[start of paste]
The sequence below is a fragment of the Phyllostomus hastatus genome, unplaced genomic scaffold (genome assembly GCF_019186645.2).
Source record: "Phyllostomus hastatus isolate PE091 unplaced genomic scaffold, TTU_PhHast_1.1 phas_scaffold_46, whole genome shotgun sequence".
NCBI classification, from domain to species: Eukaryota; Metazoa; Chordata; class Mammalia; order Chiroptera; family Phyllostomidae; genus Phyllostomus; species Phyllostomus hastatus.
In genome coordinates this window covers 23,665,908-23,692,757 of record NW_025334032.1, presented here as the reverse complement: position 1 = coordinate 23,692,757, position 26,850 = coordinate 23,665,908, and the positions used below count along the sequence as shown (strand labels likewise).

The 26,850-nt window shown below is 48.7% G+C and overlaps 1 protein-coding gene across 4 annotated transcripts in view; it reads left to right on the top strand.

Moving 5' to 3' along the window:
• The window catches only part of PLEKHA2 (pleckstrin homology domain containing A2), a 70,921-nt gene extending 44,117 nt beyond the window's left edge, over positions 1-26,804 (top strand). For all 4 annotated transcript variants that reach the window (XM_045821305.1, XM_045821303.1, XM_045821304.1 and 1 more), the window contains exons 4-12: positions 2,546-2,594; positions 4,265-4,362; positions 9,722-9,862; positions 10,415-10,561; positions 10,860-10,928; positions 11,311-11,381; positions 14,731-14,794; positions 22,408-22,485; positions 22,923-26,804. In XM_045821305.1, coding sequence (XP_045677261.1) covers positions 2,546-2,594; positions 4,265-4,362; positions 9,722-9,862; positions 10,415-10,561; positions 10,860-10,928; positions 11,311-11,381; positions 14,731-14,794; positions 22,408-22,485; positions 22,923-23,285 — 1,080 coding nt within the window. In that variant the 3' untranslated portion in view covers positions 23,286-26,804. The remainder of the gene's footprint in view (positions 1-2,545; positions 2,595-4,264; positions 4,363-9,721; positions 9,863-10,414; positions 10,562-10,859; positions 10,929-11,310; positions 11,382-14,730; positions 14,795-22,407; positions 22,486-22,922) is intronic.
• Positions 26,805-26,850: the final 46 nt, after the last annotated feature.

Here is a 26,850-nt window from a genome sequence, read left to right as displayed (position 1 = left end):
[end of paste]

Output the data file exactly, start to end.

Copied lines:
The sequence below is a fragment of the Phyllostomus hastatus genome, unplaced genomic scaffold (genome assembly GCF_019186645.2).
Source record: "Phyllostomus hastatus isolate PE091 unplaced genomic scaffold, TTU_PhHast_1.1 phas_scaffold_46, whole genome shotgun sequence".
NCBI classification, from domain to species: Eukaryota; Metazoa; Chordata; class Mammalia; order Chiroptera; family Phyllostomidae; genus Phyllostomus; species Phyllostomus hastatus.
In genome coordinates this window covers 23,665,908-23,692,757 of record NW_025334032.1, presented here as the reverse complement: position 1 = coordinate 23,692,757, position 26,850 = coordinate 23,665,908, and the positions used below count along the sequence as shown (strand labels likewise).

The 26,850-nt window shown below is 48.7% G+C and overlaps 1 protein-coding gene across 4 annotated transcripts in view; it reads left to right on the top strand.

Moving 5' to 3' along the window:
• The window catches only part of PLEKHA2 (pleckstrin homology domain containing A2), a 70,921-nt gene extending 44,117 nt beyond the window's left edge, over positions 1-26,804 (top strand). For all 4 annotated transcript variants that reach the window (XM_045821305.1, XM_045821303.1, XM_045821304.1 and 1 more), the window contains exons 4-12: positions 2,546-2,594; positions 4,265-4,362; positions 9,722-9,862; positions 10,415-10,561; positions 10,860-10,928; positions 11,311-11,381; positions 14,731-14,794; positions 22,408-22,485; positions 22,923-26,804. In XM_045821305.1, coding sequence (XP_045677261.1) covers positions 2,546-2,594; positions 4,265-4,362; positions 9,722-9,862; positions 10,415-10,561; positions 10,860-10,928; positions 11,311-11,381; positions 14,731-14,794; positions 22,408-22,485; positions 22,923-23,285 — 1,080 coding nt within the window. In that variant the 3' untranslated portion in view covers positions 23,286-26,804. The remainder of the gene's footprint in view (positions 1-2,545; positions 2,595-4,264; positions 4,363-9,721; positions 9,863-10,414; positions 10,562-10,859; positions 10,929-11,310; positions 11,382-14,730; positions 14,795-22,407; positions 22,486-22,922) is intronic.
• Positions 26,805-26,850: the final 46 nt, after the last annotated feature.

Here is a 26,850-nt window from a genome sequence, read left to right as displayed (position 1 = left end):